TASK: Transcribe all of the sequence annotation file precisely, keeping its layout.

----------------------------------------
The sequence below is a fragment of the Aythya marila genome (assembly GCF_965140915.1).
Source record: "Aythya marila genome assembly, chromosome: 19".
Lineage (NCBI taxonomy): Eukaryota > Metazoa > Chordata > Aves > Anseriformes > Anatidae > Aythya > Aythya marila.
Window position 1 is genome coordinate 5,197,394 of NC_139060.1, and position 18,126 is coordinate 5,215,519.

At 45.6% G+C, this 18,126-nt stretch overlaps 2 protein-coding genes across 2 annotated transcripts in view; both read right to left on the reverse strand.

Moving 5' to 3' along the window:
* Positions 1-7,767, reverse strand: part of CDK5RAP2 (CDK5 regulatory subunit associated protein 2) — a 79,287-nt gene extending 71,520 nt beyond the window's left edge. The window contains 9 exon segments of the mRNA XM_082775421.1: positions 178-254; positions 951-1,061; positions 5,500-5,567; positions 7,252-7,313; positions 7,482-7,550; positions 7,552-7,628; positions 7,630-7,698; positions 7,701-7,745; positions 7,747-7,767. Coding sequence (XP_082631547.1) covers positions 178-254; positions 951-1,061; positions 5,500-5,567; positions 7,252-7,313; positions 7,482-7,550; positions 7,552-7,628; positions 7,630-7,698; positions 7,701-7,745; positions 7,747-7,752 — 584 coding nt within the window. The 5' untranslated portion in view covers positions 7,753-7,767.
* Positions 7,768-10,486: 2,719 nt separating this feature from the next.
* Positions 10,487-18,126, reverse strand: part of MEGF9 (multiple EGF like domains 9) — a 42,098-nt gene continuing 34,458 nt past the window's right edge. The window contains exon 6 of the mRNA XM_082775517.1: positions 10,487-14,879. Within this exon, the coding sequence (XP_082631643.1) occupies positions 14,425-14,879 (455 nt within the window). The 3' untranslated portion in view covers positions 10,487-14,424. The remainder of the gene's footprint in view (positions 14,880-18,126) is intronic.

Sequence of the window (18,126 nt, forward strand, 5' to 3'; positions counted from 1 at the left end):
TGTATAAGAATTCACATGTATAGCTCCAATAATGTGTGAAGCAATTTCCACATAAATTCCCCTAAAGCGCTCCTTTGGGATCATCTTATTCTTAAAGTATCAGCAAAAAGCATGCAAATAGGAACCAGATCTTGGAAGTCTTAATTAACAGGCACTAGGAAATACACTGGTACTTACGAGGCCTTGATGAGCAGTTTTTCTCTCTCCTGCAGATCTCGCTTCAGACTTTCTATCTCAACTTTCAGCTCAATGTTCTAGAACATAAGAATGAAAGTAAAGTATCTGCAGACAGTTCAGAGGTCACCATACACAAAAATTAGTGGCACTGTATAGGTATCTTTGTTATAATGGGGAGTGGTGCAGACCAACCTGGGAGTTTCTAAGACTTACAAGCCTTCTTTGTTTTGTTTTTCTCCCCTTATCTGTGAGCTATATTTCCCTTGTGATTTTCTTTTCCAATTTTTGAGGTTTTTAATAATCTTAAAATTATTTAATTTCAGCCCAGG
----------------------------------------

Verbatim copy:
The sequence below is a fragment of the Aythya marila genome (assembly GCF_965140915.1).
Source record: "Aythya marila genome assembly, chromosome: 19".
Lineage (NCBI taxonomy): Eukaryota > Metazoa > Chordata > Aves > Anseriformes > Anatidae > Aythya > Aythya marila.
Window position 1 is genome coordinate 5,197,394 of NC_139060.1, and position 18,126 is coordinate 5,215,519.

At 45.6% G+C, this 18,126-nt stretch overlaps 2 protein-coding genes across 2 annotated transcripts in view; both read right to left on the reverse strand.

Moving 5' to 3' along the window:
* Positions 1-7,767, reverse strand: part of CDK5RAP2 (CDK5 regulatory subunit associated protein 2) — a 79,287-nt gene extending 71,520 nt beyond the window's left edge. The window contains 9 exon segments of the mRNA XM_082775421.1: positions 178-254; positions 951-1,061; positions 5,500-5,567; positions 7,252-7,313; positions 7,482-7,550; positions 7,552-7,628; positions 7,630-7,698; positions 7,701-7,745; positions 7,747-7,767. Coding sequence (XP_082631547.1) covers positions 178-254; positions 951-1,061; positions 5,500-5,567; positions 7,252-7,313; positions 7,482-7,550; positions 7,552-7,628; positions 7,630-7,698; positions 7,701-7,745; positions 7,747-7,752 — 584 coding nt within the window. The 5' untranslated portion in view covers positions 7,753-7,767.
* Positions 7,768-10,486: 2,719 nt separating this feature from the next.
* Positions 10,487-18,126, reverse strand: part of MEGF9 (multiple EGF like domains 9) — a 42,098-nt gene continuing 34,458 nt past the window's right edge. The window contains exon 6 of the mRNA XM_082775517.1: positions 10,487-14,879. Within this exon, the coding sequence (XP_082631643.1) occupies positions 14,425-14,879 (455 nt within the window). The 3' untranslated portion in view covers positions 10,487-14,424. The remainder of the gene's footprint in view (positions 14,880-18,126) is intronic.

Sequence of the window (18,126 nt, forward strand, 5' to 3'; positions counted from 1 at the left end):
TGTATAAGAATTCACATGTATAGCTCCAATAATGTGTGAAGCAATTTCCACATAAATTCCCCTAAAGCGCTCCTTTGGGATCATCTTATTCTTAAAGTATCAGCAAAAAGCATGCAAATAGGAACCAGATCTTGGAAGTCTTAATTAACAGGCACTAGGAAATACACTGGTACTTACGAGGCCTTGATGAGCAGTTTTTCTCTCTCCTGCAGATCTCGCTTCAGACTTTCTATCTCAACTTTCAGCTCAATGTTCTAGAACATAAGAATGAAAGTAAAGTATCTGCAGACAGTTCAGAGGTCACCATACACAAAAATTAGTGGCACTGTATAGGTATCTTTGTTATAATGGGGAGTGGTGCAGACCAACCTGGGAGTTTCTAAGACTTACAAGCCTTCTTTGTTTTGTTTTTCTCCCCTTATCTGTGAGCTATATTTCCCTTGTGATTTTCTTTTCCAATTTTTGAGGTTTTTAATAATCTTAAAATTATTTAATTTCAGCCCAGG